Guest Post: The Responsibilities of Being a Deputy

The loss of mental capacity is a scary time for any person going through the process, including those around them, with most M worries reflecting the stresses of day-to-day life and handling money. A Court of Protection Deputyship may be able to help a little with this.

What is a Court of Protection Deputyship?

The Court of Protection has the power to appoint a Deputy on behalf of a person who no longer has the mental capacity to make important decisions for themselves. A Deputy is given the responsibility of making decisions for ‘Ps’, as the court calls them, for an indefinite period.

A Deputyship is often confused with a Lasting Power of Attorney. This is however, very different, as the Power of Attorney is assigned while a P still has the mental capacity to solely make the decision. A Deputyship however, is an appointment on application once this is no longer possible. This may be due to a serious brain injury, illness or dementia, for example.

There are two main types of a Deputy:

  1. Property and financial affairs Deputy – someone who is required to pay bills, organise bank accounts, pensions and so on.
  2. Personal welfare Deputy – responsible for medical treatment and day-to-day care

Each person may be appointed 2 or more deputies if need be.

What Responsibilities Will a Deputy Have?

Becoming a Deputy is a huge responsibility, and there is quite a lot of paperwork that comes with the position. Depending on the type of deputyship, they will be expected to:

  • Complete annual reports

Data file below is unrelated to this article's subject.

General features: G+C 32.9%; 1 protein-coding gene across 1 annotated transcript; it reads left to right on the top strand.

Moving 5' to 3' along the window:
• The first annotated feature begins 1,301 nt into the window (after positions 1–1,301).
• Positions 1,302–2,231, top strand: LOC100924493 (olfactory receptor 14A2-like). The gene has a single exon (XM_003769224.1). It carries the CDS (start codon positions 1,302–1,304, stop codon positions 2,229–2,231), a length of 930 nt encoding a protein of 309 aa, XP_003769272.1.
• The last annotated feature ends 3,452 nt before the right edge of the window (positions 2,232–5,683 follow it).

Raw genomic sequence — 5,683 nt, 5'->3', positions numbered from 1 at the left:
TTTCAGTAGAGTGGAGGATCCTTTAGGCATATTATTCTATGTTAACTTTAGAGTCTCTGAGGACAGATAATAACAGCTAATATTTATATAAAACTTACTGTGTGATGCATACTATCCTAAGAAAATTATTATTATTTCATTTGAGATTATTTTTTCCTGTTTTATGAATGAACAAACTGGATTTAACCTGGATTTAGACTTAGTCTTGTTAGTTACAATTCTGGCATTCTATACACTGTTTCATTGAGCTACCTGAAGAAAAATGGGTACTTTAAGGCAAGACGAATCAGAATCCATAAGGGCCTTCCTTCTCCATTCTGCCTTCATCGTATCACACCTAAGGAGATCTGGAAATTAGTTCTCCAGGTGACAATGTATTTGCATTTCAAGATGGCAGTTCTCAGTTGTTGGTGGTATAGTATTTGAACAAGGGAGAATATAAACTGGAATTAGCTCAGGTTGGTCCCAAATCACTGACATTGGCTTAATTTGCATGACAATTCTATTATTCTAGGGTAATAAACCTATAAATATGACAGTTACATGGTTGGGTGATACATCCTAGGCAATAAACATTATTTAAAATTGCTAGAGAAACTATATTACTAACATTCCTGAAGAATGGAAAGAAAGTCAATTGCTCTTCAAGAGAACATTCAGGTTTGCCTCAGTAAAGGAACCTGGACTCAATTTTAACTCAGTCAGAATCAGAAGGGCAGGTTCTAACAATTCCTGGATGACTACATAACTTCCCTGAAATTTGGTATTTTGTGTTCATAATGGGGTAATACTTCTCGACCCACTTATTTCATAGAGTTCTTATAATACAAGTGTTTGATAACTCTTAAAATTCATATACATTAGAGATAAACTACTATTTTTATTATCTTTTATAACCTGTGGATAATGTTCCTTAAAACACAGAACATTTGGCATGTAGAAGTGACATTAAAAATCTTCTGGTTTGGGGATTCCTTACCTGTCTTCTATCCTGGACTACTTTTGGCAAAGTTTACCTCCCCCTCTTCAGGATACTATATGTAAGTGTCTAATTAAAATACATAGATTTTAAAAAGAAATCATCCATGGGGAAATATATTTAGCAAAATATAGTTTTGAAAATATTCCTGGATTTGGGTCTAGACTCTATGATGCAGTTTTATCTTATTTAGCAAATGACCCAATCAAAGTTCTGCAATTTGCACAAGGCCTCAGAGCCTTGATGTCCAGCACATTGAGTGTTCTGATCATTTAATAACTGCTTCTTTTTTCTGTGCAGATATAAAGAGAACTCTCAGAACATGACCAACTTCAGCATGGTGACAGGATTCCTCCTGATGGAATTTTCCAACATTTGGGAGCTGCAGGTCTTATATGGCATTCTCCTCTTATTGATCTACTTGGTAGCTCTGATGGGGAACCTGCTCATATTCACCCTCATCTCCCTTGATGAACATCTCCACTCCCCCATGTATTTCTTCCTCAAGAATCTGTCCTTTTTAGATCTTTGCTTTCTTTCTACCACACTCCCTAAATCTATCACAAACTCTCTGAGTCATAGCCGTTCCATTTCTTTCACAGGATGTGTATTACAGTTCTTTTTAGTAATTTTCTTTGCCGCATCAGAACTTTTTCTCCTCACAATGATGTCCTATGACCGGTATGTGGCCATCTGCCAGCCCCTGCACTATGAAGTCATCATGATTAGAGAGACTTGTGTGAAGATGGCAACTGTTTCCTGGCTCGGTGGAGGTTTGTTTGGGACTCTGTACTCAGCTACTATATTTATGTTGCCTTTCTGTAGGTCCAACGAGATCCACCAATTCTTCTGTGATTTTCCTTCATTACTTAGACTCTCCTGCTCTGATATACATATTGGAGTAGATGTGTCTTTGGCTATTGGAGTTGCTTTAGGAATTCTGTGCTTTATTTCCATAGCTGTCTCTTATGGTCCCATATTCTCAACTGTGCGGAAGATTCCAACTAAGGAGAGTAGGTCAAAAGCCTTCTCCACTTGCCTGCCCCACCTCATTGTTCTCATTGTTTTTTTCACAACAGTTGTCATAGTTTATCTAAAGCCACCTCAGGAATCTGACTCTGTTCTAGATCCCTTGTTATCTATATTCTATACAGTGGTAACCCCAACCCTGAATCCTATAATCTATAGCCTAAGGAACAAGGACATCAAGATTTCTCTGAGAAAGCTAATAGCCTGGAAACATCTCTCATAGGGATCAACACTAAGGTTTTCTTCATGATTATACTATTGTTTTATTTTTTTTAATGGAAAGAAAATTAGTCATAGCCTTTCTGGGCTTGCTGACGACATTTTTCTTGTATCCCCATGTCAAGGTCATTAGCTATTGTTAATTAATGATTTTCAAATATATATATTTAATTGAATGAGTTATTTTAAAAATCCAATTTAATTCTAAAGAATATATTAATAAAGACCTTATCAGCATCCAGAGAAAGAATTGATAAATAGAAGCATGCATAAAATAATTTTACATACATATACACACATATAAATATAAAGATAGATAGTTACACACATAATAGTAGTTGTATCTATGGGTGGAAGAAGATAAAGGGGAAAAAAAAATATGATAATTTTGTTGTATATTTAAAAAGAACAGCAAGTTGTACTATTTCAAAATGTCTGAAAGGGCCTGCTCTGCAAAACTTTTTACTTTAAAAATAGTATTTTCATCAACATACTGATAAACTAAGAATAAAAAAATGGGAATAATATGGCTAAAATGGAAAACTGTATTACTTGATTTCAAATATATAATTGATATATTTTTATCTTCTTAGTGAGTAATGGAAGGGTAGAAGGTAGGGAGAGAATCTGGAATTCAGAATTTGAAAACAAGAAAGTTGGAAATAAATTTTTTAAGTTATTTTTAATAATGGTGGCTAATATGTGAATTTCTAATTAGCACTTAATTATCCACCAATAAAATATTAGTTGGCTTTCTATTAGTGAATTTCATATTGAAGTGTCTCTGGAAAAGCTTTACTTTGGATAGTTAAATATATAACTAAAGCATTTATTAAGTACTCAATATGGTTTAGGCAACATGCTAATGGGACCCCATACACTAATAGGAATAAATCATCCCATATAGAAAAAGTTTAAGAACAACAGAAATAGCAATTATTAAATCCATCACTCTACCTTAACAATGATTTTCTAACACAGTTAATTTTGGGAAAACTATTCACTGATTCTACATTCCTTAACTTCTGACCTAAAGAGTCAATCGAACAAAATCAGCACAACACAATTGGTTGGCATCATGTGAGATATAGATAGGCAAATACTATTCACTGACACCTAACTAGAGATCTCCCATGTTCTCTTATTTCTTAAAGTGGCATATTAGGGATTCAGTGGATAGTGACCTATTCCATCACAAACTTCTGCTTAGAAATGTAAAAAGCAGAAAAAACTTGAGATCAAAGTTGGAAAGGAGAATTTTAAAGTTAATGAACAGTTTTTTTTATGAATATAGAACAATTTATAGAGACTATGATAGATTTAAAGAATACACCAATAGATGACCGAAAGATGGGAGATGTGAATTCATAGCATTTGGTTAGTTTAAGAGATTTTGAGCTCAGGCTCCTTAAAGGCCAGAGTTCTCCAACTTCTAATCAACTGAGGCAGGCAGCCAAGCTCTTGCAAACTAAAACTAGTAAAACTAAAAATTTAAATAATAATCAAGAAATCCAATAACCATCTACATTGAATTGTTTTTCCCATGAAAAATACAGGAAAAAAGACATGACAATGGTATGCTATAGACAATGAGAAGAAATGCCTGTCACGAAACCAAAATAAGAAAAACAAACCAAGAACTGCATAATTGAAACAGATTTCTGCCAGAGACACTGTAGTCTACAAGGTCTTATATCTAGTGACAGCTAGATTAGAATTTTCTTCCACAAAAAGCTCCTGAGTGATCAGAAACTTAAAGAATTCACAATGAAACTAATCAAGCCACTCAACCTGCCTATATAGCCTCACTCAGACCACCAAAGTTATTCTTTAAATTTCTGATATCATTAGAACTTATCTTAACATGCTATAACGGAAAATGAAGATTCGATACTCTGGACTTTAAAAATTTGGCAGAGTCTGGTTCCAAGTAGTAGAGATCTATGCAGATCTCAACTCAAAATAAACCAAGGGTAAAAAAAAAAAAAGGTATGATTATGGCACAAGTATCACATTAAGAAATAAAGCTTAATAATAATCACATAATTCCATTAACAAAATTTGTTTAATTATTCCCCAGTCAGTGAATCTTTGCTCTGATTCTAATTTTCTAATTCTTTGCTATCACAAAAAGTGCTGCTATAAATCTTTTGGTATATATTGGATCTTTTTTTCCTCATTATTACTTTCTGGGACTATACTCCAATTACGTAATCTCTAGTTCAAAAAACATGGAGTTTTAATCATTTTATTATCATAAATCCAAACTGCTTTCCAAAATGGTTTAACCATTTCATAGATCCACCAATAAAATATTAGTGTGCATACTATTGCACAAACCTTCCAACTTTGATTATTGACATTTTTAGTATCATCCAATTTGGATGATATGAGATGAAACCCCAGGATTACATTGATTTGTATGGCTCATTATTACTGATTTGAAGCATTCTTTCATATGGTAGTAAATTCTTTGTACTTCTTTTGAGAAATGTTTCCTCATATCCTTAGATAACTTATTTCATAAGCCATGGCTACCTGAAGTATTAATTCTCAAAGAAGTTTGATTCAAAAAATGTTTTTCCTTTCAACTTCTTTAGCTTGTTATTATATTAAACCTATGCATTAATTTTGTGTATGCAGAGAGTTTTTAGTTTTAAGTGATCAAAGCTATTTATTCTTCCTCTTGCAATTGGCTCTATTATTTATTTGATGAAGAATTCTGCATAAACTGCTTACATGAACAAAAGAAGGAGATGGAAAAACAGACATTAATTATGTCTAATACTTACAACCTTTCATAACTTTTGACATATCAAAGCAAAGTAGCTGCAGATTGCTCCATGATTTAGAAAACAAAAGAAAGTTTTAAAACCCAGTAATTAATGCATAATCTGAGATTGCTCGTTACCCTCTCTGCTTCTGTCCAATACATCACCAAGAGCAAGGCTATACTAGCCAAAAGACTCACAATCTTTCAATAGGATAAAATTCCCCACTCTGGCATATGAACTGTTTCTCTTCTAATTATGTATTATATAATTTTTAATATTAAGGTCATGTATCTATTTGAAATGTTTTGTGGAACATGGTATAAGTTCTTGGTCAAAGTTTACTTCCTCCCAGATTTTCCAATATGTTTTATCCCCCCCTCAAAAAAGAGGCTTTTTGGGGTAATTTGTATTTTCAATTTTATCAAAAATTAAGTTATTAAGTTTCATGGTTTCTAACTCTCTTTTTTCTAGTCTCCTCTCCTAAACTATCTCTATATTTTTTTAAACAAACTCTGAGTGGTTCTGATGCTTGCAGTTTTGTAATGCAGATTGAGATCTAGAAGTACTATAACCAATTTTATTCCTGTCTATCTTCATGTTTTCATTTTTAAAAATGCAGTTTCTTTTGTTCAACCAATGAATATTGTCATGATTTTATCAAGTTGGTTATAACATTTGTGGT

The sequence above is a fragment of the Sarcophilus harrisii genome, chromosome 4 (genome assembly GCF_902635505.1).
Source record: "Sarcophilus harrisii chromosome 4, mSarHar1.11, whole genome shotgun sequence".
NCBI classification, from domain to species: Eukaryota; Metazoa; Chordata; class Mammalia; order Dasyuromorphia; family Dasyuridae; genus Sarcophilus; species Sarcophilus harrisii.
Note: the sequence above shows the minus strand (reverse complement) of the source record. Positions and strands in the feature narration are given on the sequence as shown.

• Work with the Office of the Public Guardian
  • Deal with benefit entitlements
  • Maintain bank and savings accounts
  • Complete Tax Returns
  • Safeguard, or sell property where required
  • Maintain any owned businesses
  • Pay any debts
  • Pay for any required care

A Deputy has a lot of powers, but there are strict conditions under the Mental Capacity Act 2005, and a Code of Practice that must be adhered to.

How to Apply for Deputyship

The first step in applying for a deputyship is to check you meet the requirements. In order to be deemed appropriate, a person must be aged 18 or over, and be a close relative or friend.

To become a property and affairs deputy the court will also check that you have the skills to make financial decisions. And if you want to become a personal welfare deputy you will require permission to apply.

In order to gain permission from the Court of Protection you will need to fill in a permission form, an application form and get an assessment of capacity form from the person’s doctor.

The final step is to send off the application forms and pay the fees. Each application costs £400, so it is important to ensure you have the relevant funds beforehand. 

Are you considering applying for a property and financial affairs, or personal welfare, deputyship? Then you may want to speak to a solicitor first to discuss your options. Legal advice is always advisable when making such a big decision.

Author biography

Are you a relative or friend considering applying for a Deputyship? JMD Law’s Nigel Jones is one of only four professional Deputies in Wales appointed to the approved Panel of the Court of Protection, and therefore JMD Law is the perfect solicitors firm to help guide you through the process. Call JMD Law on 02920 456780.

Rive Gauche: A painting of me… not “Charon”

This is a painting of me by my brother Stewart. I have a walking stick because of a spinal injury sustained some time ago when I tripped on a bath mat and fell backwards into the bath cracking my spine. The Baobab tree reflects my early life – many years ago – when I spent a year working in Zambia after school before going to university.  I have no idea what the lizard signifies.  I did see a fair number of lizards – but I also came across a fair few nasty snakes and wild animals when I worked in the bush doing geological work for Zamanglo Exploration, a subsidiary of Anglo-American Corporation.  (I thought it might be an idea to become a geologist and completed a year of Geology before changing to read law. Law was far more to my taste – although I did come across a few ‘human snakes’ in my time, fortunately well and truly outnumbered by some marvellous people!)  I asked Stewart to give me yellow glasses because I have just purchased some yellow glasses.